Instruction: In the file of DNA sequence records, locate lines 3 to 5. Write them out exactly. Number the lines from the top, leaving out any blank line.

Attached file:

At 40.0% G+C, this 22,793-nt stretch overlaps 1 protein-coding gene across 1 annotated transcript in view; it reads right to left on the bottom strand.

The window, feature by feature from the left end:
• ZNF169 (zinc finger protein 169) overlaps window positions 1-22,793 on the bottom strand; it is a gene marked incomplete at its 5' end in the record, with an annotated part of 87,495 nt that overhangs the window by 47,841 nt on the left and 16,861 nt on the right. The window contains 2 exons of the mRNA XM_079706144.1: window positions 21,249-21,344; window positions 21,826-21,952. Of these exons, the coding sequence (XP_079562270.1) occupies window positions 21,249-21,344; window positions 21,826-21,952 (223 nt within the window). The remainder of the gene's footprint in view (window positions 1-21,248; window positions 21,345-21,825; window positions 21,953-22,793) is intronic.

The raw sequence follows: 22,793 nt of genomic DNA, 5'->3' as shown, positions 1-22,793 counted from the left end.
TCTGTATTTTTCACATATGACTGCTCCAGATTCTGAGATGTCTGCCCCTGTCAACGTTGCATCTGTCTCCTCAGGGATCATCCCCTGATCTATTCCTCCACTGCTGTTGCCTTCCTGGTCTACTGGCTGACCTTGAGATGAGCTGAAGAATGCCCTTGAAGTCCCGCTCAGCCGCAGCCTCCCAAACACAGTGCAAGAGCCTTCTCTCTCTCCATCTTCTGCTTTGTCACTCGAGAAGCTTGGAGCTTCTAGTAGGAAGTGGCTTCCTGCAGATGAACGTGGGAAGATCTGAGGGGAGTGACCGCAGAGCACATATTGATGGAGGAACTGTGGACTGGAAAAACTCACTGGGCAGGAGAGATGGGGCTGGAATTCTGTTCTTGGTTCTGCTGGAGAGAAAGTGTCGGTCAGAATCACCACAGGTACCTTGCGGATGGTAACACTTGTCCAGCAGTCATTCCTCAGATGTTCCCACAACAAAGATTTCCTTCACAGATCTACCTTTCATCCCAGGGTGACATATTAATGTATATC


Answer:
• ZNF169 (zinc finger protein 169) overlaps window positions 1-22,793 on the bottom strand; it is a gene marked incomplete at its 5' end in the record, with an annotated part of 87,495 nt that overhangs the window by 47,841 nt on the left and 16,861 nt on the right. The window contains 2 exons of the mRNA XM_079706144.1: window positions 21,249-21,344; window positions 21,826-21,952. Of these exons, the coding sequence (XP_079562270.1) occupies window positions 21,249-21,344; window positions 21,826-21,952 (223 nt within the window). The remainder of the gene's footprint in view (window positions 1-21,248; window positions 21,345-21,825; window positions 21,953-22,793) is intronic.

The raw sequence follows: 22,793 nt of genomic DNA, 5'->3' as shown, positions 1-22,793 counted from the left end.
TCTGTATTTTTCACATATGACTGCTCCAGATTCTGAGATGTCTGCCCCTGTCAACGTTGCATCTGTCTCCTCAGGGATCATCCCCTGATCTATTCCTCCACTGCTGTTGCCTTCCTGGTCTACTGGCTGACCTTGAGATGAGCTGAAGAATGCCCTTGAAGTCCCGCTCAGCCGCAGCCTCCCAAACACAGTGCAAGAGCCTTCTCTCTCTCCATCTTCTGCTTTGTCACTCGAGAAGCTTGGAGCTTCTAGTAGGAAGTGGCTTCCTGCAGATGAACGTGGGAAGATCTGAGGGGAGTGACCGCAGAGCACATATTGATGGAGGAACTGTGGACTGGAAAAACTCACTGGGCAGGAGAGATGGGGCTGGAATTCTGTTCTTGGTTCTGCTGGAGAGAAAGTGTCGGTCAGAATCACCACAGGTACCTTGCGGATGGTAACACTTGTCCAGCAGTCATTCCTCAGATGTTCCCACAACAAAGATTTCCTTCACAGATCTACCTTTCATCCCAGGGTGACATATTAATGTATATC